Central Target Simulator Facility


FLC Region

Security Lab



4555 Overlook Avenue S.W.




FUNCTION: A high-performance, hardware-in-the-loop simulator for real-time closed-loop testing and evaluation of electronic warfare (EW) systems and techniques to counter the antiship missile threat to the U.S. Navy in the 8.0 to 18.0 GHz frequency range. Tests use actual missile hardware and closure rates, enabling test results to be reported in the form of hit/miss distances. In addition, openloop characterization tests evaluate the capabilities of threat systems and contribute data to the threat simulator validation process.

DESCRIPTION: The Central Target Simulator (CTS) Facility is built around a 114 ft × 127 ft × 38 ft high shielded anechoic chamber. A spherical array of 225 dual-polarized antennas is used to simulate the RF environment that the missile encounters in an engagement. Two feed networks distribute time and space coincident signals. The RF generation subsystem is synchronized to the missile radar in time and frequency. State-of-the-art modulation equipment replicates the characteristics of ship and decoy echoes, correctly triggering target discriminants. External inputs allow jamming signals or waveforms to be included. Missile hardware is mounted 75 ft from the array on a three-axis flight motion simulator. The loop between the missile and the facility is closed through a dual Xeon computer. This computer is programmed with a six-degree-of-freedom (6-DOF) aerodynamics/autopilot model that interacts with the guidance hardware in response to the RF stimuli. Simulations run in real time at update rates of up to 200 Hz. A battery of open-loop characterization tests is used to evaluate the performance of the missile radar subsystems, identifying design features, vulnerabilities, or limitations for potential exploitation by EW tactics and techniques.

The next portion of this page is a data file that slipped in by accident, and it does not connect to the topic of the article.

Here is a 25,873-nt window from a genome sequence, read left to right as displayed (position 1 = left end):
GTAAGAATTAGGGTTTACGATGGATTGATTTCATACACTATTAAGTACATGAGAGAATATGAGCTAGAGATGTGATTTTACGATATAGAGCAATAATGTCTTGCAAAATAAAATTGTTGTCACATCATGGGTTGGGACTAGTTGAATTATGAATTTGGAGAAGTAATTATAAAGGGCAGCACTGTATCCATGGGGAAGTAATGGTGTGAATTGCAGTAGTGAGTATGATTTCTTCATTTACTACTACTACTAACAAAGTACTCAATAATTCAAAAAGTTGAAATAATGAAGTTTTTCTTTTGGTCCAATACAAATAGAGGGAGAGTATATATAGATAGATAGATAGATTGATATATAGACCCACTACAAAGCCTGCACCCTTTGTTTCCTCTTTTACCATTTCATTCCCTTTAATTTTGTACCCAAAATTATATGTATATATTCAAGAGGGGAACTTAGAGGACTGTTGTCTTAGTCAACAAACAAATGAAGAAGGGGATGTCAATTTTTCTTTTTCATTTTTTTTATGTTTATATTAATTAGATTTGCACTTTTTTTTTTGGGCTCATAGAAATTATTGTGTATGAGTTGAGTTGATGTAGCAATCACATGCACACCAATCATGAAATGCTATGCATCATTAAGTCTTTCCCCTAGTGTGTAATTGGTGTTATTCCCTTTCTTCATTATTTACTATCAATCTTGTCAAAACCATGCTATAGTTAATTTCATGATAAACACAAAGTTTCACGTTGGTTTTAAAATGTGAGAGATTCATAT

INSTRUMENTATION: The facility uses general laboratory instrumentation and recording equipment to display and capture information relative to the tests being conducted. The simulation computer stores pertinent information from the scenario, along with 16 analog channels and 32 digital bits captured from the missile radar. A closed circuit television (CCTV) system allows remote displays to be viewed in the control room and throughout the facility, with recording via two VCRs. Communication is provided by a dedicated audio intercom.


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